Background: Osteonecrosis of the jaw (ONJ) is a condition affecting patients exposed to medications used to treat benign and malignant conditions of bone tissue. Many studies have highlighted that ONJ is a severe condition, which is very challenging to manage, especially in individuals with oncologic disease. The aim of this umbrella review is to analyze all available interventional and non-interventional systematic reviews published on medication-related osteonecrosis of the jaw (MRONJ) and summarize this evidence. Material and methods: A multi-database search (PubMed, MEDLINE, EMBASE and CINAHL) was performed to identify related multi-language papers published from January 2003 until June 2021. An additional manual search was also performed in systematic review registries (PROSPERO, INPLASY, JBI and OFS) to identify possible missing reviews. Data were extracted from relevant papers and analyzed according to the outcomes selected in this review. Results: The search generated 25 systematic reviews eligible for the analysis. The total number of patients included in the analysis was 80,840. Of the reviews, 64% (n = 16) were non-interventional and 36% (n = 9) were interventional. Study designs included case series 20.50% (n = 140), retrospective cohort studies 12.30% (n = 84) and case reports 12.20% (n = 83). It was unclear what study design was used for 277 studies included in the 25 systematic reviews. Conclusions: The data reviewed confirmed that the knowledge underpinning MRONJ in the last 20 years is still based on weak evidence. This umbrella review highlighted a widespread low-level quality of studies and many poorly designed reviews.
    • 3D DESI-MS lipid imaging in a xenograft model of glioblastoma: a proof of principle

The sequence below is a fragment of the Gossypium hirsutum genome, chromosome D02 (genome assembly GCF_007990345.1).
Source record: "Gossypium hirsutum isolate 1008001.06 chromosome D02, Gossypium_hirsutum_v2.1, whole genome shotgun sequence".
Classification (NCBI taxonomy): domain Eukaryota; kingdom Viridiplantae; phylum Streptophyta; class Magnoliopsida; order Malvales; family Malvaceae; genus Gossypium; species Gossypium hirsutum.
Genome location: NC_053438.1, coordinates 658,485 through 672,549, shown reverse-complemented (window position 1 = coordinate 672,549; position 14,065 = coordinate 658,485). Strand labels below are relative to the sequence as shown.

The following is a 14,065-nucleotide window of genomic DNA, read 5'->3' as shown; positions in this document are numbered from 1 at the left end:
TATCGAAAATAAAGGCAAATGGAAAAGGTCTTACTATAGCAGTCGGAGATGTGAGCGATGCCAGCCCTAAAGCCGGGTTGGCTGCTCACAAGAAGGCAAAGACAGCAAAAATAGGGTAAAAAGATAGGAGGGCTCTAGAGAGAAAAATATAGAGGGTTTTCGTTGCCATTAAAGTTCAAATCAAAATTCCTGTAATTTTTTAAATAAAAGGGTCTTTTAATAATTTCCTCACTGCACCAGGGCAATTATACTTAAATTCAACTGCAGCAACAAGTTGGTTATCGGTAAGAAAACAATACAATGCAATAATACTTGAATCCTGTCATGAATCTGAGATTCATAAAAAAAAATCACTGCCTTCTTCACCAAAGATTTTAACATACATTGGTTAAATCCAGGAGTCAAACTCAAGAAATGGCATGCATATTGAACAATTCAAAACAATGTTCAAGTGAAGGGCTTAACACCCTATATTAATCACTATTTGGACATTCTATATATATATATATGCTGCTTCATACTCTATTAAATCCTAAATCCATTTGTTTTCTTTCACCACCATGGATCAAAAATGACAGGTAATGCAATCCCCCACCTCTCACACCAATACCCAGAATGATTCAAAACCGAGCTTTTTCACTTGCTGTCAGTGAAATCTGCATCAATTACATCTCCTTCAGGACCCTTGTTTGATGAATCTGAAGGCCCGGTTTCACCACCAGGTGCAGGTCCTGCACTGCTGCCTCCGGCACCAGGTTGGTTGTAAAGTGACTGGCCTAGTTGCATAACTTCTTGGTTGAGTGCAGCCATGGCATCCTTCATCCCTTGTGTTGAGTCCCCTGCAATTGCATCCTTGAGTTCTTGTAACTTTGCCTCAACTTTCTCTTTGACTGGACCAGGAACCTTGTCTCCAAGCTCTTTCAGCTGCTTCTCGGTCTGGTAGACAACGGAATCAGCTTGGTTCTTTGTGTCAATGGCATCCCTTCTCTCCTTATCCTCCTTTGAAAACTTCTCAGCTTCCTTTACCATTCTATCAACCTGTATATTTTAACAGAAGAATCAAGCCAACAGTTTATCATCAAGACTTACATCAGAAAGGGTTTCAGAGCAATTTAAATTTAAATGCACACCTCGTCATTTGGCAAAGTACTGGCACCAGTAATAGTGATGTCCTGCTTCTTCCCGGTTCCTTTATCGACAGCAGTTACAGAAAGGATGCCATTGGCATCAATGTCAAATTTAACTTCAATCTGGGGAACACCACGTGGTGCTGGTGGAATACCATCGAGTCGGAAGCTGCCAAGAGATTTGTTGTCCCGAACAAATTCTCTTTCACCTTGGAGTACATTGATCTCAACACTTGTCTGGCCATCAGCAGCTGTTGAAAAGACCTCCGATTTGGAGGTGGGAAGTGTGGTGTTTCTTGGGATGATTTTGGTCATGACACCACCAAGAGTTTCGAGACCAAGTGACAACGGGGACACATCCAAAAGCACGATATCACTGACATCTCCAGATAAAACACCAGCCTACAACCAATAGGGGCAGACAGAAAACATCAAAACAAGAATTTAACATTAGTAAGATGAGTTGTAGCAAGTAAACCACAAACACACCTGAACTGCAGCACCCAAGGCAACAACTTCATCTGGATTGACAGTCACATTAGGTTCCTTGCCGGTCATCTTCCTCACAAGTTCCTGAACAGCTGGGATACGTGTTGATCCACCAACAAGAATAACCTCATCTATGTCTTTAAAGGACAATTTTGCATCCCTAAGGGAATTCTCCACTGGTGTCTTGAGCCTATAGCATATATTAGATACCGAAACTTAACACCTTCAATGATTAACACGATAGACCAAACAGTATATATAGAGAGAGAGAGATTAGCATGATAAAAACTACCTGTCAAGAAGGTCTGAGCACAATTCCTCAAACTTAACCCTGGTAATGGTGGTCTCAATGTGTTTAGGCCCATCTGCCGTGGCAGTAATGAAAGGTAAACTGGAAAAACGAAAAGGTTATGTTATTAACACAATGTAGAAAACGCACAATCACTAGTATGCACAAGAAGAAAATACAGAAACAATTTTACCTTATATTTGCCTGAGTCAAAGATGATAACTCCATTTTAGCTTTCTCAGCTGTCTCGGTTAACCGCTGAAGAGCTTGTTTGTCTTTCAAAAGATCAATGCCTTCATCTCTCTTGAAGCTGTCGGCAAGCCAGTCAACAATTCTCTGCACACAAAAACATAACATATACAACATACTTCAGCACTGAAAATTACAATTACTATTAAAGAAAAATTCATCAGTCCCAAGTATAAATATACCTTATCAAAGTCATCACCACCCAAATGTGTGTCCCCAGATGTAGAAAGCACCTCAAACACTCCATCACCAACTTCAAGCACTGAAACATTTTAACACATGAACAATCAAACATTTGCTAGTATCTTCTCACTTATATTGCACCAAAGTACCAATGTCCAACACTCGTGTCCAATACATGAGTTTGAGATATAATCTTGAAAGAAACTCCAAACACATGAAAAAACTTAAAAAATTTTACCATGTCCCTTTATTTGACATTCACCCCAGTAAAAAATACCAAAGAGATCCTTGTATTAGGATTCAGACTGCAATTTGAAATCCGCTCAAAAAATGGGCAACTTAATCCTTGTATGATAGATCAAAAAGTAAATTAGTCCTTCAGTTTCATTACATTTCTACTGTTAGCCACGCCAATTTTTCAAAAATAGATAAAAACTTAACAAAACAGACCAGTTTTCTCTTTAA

Henderson, Fiona; Jones, Emrys; Denbigh, Joanna; Christie, Lidan; Chapman, Richard; Hoyes, Emmy; Claude, Emmanuelle; Williams, Kaye J.; Roncaroli, Federico; McMahon, Adam; email: adam.mcmahon@manchester.ac.uk (Nature Publishing Group UK, 2020-10-05)
      Abstract: Desorption electrospray ionisation mass spectrometry (DESI-MS) can image hundreds of molecules in a 2D tissue section, making it an ideal tool for mapping tumour heterogeneity. Tumour lipid metabolism has gained increasing attention over the past decade; and here, lipid heterogeneity has been visualised in a glioblastoma xenograft tumour using 3D DESI-MS imaging. The use of an automatic slide loader automates 3D imaging for high sample-throughput. Glioblastomas are highly aggressive primary brain tumours, which display heterogeneous characteristics and are resistant to chemotherapy and radiotherapy. It is therefore important to understand biochemical contributions to their heterogeneity, which may be contributing to treatment resistance. Adjacent sections to those used for DESI-MS imaging were used for H&E staining and immunofluorescence to identify different histological regions, and areas of hypoxia. Comparing DESI-MS imaging with biological staining allowed association of different lipid species with hypoxic and viable tissue within the tumour, and hence mapping of molecularly different tumour regions in 3D space. This work highlights that lipids are playing an important role in the heterogeneity of this xenograft tumour model, and DESI-MS imaging can be used for lipid 3D imaging in an automated fashion to reveal heterogeneity, which is not apparent in H&E stains alone.